It’s called the Laowai Freeze Out, or LFO for short, and it’s one of the most irritating things about being a foreigner in China.
I was walking down the street one morning in the Ruijing area of Xiamen and I noticed another Caucasian foreign guy walking towards me. There wasn’t really many other people out on the streets this early, and we were bound to pass right by each other well within hello/ nod/ acknowledge-each-others-existence range. He obviously noticed me because he began intentionally looking over his shoulder across the street, as though staring really intently at something incredibly interesting, to make it seem as if he hadn’t noticed me.
And I knew it was coming.
I braced myself. I looked him in the face, ready to give my usual “Howyadoing,” but at the moment of our passing, where two polite Americans or Europeans or [enter name of many other cultures here] would normally exchange a greeting, a nod, or a smile, the guy intensified his fixation with the nothing he was looking at until he was safely by me.
I was crossing a street in a new residential part of Xiamen by the exhibition center. The population density is relatively low out here, which seems to draw in a lot foreigners looking for the “cleaner, better” version of Xiamen. Needless to say, when two people pass on the street here they notice each other, as there is rarely anyone else around. And so it went:
I crossed the street on my way to a little restaurant on the other side just as the other laowai began crossing to go in the opposite direction. Our paths were streamlined by a row of hedges that only had a narrow little footpath in between. You can’t get any closer when passing a stranger on the street as I was to this guy, and my culturally ingrained sense of social etiquette instinctively splayed my lips out into a smile, made my eyes search for a lock on his, and the “he” part of a hello pass from my lips. But I cut the greeting short, and tried to reel it back in.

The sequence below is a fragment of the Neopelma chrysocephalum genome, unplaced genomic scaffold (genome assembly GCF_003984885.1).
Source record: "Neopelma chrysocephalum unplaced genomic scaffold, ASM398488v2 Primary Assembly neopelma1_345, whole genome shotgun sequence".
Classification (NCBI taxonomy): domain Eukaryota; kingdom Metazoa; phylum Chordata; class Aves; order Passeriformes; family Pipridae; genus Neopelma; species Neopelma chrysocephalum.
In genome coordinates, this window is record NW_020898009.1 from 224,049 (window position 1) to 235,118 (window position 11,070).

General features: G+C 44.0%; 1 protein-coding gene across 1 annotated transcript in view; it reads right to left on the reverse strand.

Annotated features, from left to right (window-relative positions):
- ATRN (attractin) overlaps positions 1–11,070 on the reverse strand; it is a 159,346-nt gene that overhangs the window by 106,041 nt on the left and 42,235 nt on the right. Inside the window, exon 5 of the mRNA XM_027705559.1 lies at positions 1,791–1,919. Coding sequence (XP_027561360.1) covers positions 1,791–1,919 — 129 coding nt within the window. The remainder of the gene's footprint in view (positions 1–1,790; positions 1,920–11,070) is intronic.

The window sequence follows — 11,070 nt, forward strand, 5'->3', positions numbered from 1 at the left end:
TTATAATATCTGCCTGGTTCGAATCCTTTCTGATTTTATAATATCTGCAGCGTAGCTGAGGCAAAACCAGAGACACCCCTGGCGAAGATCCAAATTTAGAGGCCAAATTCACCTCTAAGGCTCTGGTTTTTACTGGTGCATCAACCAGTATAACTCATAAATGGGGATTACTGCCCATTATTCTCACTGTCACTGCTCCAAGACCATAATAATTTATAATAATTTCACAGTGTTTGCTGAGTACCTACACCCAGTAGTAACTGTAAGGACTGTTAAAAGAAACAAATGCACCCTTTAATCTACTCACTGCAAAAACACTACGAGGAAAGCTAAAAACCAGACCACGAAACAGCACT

Too late. I was gotten.
The young American/ Canadian looking guy, suddenly yanked out his phone and flung his gaze down towards it right as he briskly walked by me. Vroooom.
I had just walked out of my apartment complex and into the street and I saw a young, white, Western girl walking towards me. It was obvious that she lived in the same place I do, and I watched as she crossed the street and began walking towards me on a narrow sidewalk that’s lined with trees and high shrubs on both sides. We may as well have been walking towards each other through a gauntlet, there was nobody else on the street, nothing going on anywhere — it was just me and her walking towards each other. I watched as her shoulders constricted up and her movements became awkwardly robotic. The potentiality of passing close to another foreigner within greeting range was clearly punking her out. At the moment of our passing I looked her in the
eye sunglasses and said, “Good morning.” She stormed right by with her gazed locked on the shrubs growing at the edge of the sidewalk.
This is called the Laowai Freeze Out, or LFO for short. It’s a strange social phenomenon in China that happens when one foreigner passes by another and refuses to acknowledge their presence, which often goes against the grain of both parties’ socialized sense of politeness.
Now, I don’t mean that a foreigner in China should go around picking every laowai they see out of the crowd just to hello to them and claim them as “their own kind.” What I’m talking about here are those situations that a Westerner just naturally feels obliged to exchange a brief greet or an act of acknowledge with a person they come within close proximity to. Situations like passing by someone on an otherwise empty and quiet street.